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Kamal Haasan’s Makkal Needhi Maiam is ambitious but at the same time ambiguous

Kamal Haasan’s party name and symbol give the impression of a covert attempt to carve out a space in the Dravidian minds; and he does not want to limit the party within Tamil Nadu

editorials Updated: Feb 22, 2018 22:03 IST
Hindustan Times
Kamal Haasan,Makkal Needhi Maiam,Tamil Nadu
Kamal Hassan addresses fishermen, Rameswaram, Tamil Nadu, February 21(PTI)

On Wednesday history repeated itself in Tamil Nadu — and this time by film maker Kamal Haasan turning to politics. In a grand rally at Madurai, filled with theatrics and photo-ops, Mr Haasan announced the name of his political party and unveiled its symbol.

By naming it Makkal Needhi Maiam, roughly translated as Peoples Justice Forum, Mr Haasan has managed take a centrist position, leaving himself elbow room to finetune his political views in the days to come.

The symbol — of six hands holding one another to form a circle with a star at the centre — represents the six southern states (including the Union Territory of Andaman and Nicobar Islands). This appears to be a covert attempt to position the party squarely in the Dravidian space, while at the same time not circumscribing the range of its appeal. However, it is not clear how Mr Haasan intends to spread the Dravidian philosophy outside Tamil Nadu, where it has found little resonance. These ambiguities, in the name and symbol, make Mr Haasan’s politics both non-committal and ambitious.

By remaining largely centrist and nursing ambitions to take his party to all states south of the Vindhyas, Mr Haasan has taken it upon himself to be the voice for the Dravidian cause. By this, he is trying to occupy the political vacuum in Tamil Nadu left after the death in 2016 of former chief minister and AIADMK leader, J Jayalalithaa .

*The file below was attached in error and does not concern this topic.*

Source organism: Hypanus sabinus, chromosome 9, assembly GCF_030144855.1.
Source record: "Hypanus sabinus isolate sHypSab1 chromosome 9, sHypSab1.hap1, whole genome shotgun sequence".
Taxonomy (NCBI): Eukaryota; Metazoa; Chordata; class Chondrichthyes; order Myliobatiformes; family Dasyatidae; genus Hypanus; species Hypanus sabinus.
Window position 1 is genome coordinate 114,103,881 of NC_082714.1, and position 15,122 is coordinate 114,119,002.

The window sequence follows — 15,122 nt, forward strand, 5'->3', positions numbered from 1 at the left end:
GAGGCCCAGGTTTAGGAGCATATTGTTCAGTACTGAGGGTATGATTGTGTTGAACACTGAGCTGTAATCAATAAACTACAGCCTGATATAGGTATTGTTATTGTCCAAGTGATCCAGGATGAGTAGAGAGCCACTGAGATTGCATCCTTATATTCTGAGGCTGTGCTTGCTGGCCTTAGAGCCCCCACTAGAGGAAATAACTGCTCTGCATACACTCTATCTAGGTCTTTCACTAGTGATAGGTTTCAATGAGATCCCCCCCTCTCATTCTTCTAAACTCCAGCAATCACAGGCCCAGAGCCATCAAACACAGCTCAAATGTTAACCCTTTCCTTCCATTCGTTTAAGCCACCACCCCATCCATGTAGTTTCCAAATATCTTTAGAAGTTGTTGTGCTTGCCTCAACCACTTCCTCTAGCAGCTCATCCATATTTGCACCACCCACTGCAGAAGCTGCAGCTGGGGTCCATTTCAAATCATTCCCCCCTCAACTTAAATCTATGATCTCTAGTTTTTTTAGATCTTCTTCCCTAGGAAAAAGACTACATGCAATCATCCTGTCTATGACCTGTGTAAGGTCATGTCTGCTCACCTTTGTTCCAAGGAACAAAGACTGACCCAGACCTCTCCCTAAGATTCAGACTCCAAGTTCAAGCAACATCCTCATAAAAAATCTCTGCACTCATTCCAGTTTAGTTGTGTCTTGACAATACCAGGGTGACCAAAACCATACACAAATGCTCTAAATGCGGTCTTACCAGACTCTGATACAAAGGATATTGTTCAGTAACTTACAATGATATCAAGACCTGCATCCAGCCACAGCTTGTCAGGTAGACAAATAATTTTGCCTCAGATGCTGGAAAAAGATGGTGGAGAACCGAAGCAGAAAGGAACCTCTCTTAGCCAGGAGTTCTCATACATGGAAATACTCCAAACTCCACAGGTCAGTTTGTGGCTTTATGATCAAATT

The people Mr Haasan met before he embarked on his tour give indications of the political space he is aiming for. He met Rajinikanth, DMK patriarch, Karunanidhi, senior CPI leader, R Nallakannu, among others, but made it clear that he would not meet any leader from the ruling AIADMK because it was their corruption and incompetence that forced him to take the political plunge.

It is to be seen if Mr Haasan’s party can attain the critical mass to take on the two big Dravidian parties — the AIADMK and the DMK in the Opposition. In the last four decades no regional party has managed to do this. DMDK chief, Vijayakanth, another actor-turned-politician, came the closest when his party polled close to 10% of the total votes in the 2006 assembly elections.

There is also a possibility that with the AIADMK weakening and the two-party system in Tamil Nadu politics coming to an end, smaller parties will get bigger opportunities to succeed. If he plays his cards right, this works to Mr Haasan’s advantage.

First Published: Feb 22, 2018 22:03 IST